Popular Science Monthly/Volume 17/May 1880/Correspondence
AFTER the publication of President Seelye's peculiar statement with respect to the teaching at Amherst College regarding the law of evolution, feeling a graduate's interest in the matter, I made careful inquiry, and find that, at a meeting of the faculty held a few years ago, the present Professor of Geology was requested by President Stearns to deliver a course of lectures on evolution, and the faculty, without any audible dissent, seconded the request. At the time, this Professor was known to believe in the evolution law. Since then, evolution has been taught in the department of zoölogy, the Professor or instructor giving such an exposition of the facts favoring and seeming to militate against the doctrine as would be suitable to students. By vote of the faculty, also, Dana's and Le Conte's text-books are used, both of which accept evolution, the second very positively. There is now established an instructorship in biology. Moreover, I learn that every professor in the scientific departments of study believes in the doctrine in question. The following language, with which one of the professors is credited, shows quite a different state of feeling in the institution from what President Seelye would lead us to believe: "Taking all the relations, as I judge them from my stand-point, it must be concluded that the truth lies somewhere within the lines of the evolution theories. Such unquestionably is the teaching of real science in nearly all places where it has both freedom and intelligence. As to its materialistic or atheistic tendencies, I regard it as having none whatever, except in the hollow brains of those would-be sages who talk most concerning that of which they know the least. The most important point is to find out the truth in nature, and teach that, regardless of all bearing it may have on any of our preconceived notions."
Upon this state of facts, certainly very different from that which the ordinary reader would infer from President Seelye's statement (it is not entirely clear what he means), it may be concluded that Amherst College is working along abreast of the best thought of the time, notwithstanding the unfavorable reflection cast upon it by its President's remarks. There was a period when Amherst College had a reputation for its achievements in the field of science. Latterly, it has ceased to have much in that direction, chiefly because dominated by the influence of the teaching in its senior class-room, under the name of mental and moral science, of a collection of bizarre doctrines, expressed in words which have no corresponding thoughts, wholly unscientific and without any philosophical substance or consistency. Since President Seelye thinks he believes in these doctrines, it is hardly to be expected that he could apprehend the truth of statements which express laws of nature scientifically ascertained and verified. The only way in which he could be made to see such truth would be for him to follow the course found necessary by some of his graduates, namely, to unlearn everything taught at Amherst as philosophy, before attempting to take a step forward in the path of true philosophical knowledge.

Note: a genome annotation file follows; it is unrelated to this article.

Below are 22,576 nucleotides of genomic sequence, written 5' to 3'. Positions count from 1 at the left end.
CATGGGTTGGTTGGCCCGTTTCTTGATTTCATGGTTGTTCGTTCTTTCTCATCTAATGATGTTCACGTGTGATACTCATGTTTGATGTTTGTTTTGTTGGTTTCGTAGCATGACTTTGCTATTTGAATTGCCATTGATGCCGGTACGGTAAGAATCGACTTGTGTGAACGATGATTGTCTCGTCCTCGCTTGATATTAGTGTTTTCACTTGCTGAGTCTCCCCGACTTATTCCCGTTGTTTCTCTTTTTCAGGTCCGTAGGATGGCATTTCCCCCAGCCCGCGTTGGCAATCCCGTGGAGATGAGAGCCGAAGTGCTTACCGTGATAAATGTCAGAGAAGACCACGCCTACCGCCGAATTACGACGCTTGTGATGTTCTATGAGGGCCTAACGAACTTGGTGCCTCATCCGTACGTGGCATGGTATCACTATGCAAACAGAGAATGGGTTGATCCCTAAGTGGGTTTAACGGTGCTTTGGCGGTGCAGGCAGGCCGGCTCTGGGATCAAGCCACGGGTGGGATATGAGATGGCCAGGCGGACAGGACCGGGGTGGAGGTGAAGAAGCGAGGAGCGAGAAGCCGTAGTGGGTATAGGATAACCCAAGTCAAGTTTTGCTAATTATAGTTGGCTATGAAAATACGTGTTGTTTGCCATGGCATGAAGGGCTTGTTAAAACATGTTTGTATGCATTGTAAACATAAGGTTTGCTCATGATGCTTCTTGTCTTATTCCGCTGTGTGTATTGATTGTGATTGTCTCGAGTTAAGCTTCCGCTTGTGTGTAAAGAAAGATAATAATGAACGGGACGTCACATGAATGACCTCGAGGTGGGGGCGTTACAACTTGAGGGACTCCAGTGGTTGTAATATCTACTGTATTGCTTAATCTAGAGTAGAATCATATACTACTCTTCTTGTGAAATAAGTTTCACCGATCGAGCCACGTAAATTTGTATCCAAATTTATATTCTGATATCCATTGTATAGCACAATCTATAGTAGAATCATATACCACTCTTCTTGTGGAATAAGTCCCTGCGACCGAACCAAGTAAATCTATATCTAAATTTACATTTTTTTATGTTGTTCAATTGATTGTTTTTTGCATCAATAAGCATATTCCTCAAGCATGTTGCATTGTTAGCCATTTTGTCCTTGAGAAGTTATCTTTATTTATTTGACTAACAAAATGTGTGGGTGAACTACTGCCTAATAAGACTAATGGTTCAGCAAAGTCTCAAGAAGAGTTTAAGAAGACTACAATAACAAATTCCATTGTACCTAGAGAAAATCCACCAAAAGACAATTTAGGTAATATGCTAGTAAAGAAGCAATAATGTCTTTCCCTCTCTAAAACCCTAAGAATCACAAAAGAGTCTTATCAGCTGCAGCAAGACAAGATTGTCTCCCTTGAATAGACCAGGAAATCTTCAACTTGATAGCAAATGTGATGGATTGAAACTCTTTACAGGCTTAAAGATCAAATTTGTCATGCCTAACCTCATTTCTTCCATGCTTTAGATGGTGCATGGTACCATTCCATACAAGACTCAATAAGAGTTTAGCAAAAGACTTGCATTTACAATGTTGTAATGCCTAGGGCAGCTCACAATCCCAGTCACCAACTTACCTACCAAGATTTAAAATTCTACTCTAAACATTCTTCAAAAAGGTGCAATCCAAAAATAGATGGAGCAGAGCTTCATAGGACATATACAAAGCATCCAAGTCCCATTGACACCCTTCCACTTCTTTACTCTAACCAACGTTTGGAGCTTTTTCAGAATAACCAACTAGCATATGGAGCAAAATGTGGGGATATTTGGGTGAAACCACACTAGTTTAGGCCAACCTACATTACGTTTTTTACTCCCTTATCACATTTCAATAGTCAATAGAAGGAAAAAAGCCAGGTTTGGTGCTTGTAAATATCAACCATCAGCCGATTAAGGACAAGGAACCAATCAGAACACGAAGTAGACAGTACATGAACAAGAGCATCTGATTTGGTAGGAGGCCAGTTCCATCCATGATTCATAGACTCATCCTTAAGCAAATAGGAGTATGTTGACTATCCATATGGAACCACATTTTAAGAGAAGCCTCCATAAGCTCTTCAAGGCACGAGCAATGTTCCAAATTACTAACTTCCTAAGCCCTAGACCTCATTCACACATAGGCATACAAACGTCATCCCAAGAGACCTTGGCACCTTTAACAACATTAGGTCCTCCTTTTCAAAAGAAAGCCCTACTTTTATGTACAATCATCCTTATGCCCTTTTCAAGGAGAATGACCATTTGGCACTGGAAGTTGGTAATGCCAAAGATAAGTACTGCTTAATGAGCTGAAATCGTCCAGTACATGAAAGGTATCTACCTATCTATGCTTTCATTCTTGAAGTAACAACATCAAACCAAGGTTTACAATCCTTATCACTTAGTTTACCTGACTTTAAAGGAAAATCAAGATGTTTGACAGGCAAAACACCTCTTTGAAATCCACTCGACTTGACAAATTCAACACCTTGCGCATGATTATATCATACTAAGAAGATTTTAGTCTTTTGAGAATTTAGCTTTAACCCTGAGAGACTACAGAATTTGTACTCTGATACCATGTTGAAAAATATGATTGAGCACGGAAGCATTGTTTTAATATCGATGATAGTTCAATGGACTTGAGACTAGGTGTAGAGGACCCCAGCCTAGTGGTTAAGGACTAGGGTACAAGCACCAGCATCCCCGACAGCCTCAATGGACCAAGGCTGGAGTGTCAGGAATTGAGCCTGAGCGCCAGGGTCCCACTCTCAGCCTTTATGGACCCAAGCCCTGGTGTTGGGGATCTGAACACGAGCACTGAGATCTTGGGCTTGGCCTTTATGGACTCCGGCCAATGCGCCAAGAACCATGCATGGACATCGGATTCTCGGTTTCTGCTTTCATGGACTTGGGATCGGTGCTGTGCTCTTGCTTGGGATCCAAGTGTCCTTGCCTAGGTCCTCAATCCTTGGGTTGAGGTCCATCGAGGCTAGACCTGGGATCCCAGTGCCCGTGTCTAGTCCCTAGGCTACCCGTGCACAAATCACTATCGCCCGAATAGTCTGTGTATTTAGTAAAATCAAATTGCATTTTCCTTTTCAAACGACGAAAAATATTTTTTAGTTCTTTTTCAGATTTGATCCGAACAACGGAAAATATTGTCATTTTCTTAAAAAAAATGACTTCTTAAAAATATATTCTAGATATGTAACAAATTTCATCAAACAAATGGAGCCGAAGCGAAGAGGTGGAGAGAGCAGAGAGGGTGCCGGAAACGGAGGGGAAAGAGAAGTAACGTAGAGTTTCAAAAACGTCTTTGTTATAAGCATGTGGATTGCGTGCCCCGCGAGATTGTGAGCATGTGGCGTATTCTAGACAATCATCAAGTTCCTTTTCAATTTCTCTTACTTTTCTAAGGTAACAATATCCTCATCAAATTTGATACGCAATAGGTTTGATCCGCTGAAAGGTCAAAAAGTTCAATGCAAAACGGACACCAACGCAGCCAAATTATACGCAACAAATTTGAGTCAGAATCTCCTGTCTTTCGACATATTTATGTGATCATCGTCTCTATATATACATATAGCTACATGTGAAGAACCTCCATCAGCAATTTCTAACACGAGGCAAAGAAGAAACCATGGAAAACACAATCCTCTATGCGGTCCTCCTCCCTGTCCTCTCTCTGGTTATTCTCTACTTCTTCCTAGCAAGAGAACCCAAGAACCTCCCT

Of course, to the world of scholars at large, President Seelye's strictures, if they were meant to have application broadly to the doctrine of evolution, will not have the slightest interest; but it ought not to be pleasant for those who have any especial regard for the college to see its president putting forth, in an apparently ill-tempered fling, a statement characterizing unfairly a doctrine which a large portion of the scientific and philosophical world accepts as a natural law abundantly verified, and creating an impression, with respect to the college teaching, which does not seem to be true, and which, if it were true, would only bring discredit upon the institution.
Daniel G. Thompson.
New Yoke City, February 10, 1880.